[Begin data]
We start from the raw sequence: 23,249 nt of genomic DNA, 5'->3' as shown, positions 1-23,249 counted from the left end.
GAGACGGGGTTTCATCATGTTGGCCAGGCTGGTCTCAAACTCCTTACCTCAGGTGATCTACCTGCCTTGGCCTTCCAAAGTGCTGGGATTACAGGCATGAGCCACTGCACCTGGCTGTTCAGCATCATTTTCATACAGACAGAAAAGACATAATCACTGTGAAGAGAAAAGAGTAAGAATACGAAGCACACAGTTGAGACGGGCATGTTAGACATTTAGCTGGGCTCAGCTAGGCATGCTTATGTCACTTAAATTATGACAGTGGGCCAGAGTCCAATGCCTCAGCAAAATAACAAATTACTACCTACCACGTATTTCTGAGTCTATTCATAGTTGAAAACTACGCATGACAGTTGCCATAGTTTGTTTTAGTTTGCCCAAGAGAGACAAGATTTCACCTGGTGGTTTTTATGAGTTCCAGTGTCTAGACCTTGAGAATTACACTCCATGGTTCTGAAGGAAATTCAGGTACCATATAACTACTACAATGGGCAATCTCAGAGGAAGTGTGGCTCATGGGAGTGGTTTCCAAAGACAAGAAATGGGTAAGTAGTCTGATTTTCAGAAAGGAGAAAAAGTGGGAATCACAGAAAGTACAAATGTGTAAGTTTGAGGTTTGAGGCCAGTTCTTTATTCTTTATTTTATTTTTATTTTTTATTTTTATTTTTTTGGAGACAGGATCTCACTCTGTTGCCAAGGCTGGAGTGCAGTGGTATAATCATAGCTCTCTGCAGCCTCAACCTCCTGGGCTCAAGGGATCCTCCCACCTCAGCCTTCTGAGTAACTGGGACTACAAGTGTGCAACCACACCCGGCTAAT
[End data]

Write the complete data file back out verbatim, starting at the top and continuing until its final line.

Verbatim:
We start from the raw sequence: 23,249 nt of genomic DNA, 5'->3' as shown, positions 1-23,249 counted from the left end.
GAGACGGGGTTTCATCATGTTGGCCAGGCTGGTCTCAAACTCCTTACCTCAGGTGATCTACCTGCCTTGGCCTTCCAAAGTGCTGGGATTACAGGCATGAGCCACTGCACCTGGCTGTTCAGCATCATTTTCATACAGACAGAAAAGACATAATCACTGTGAAGAGAAAAGAGTAAGAATACGAAGCACACAGTTGAGACGGGCATGTTAGACATTTAGCTGGGCTCAGCTAGGCATGCTTATGTCACTTAAATTATGACAGTGGGCCAGAGTCCAATGCCTCAGCAAAATAACAAATTACTACCTACCACGTATTTCTGAGTCTATTCATAGTTGAAAACTACGCATGACAGTTGCCATAGTTTGTTTTAGTTTGCCCAAGAGAGACAAGATTTCACCTGGTGGTTTTTATGAGTTCCAGTGTCTAGACCTTGAGAATTACACTCCATGGTTCTGAAGGAAATTCAGGTACCATATAACTACTACAATGGGCAATCTCAGAGGAAGTGTGGCTCATGGGAGTGGTTTCCAAAGACAAGAAATGGGTAAGTAGTCTGATTTTCAGAAAGGAGAAAAAGTGGGAATCACAGAAAGTACAAATGTGTAAGTTTGAGGTTTGAGGCCAGTTCTTTATTCTTTATTTTATTTTTATTTTTTATTTTTATTTTTTTGGAGACAGGATCTCACTCTGTTGCCAAGGCTGGAGTGCAGTGGTATAATCATAGCTCTCTGCAGCCTCAACCTCCTGGGCTCAAGGGATCCTCCCACCTCAGCCTTCTGAGTAACTGGGACTACAAGTGTGCAACCACACCCGGCTAAT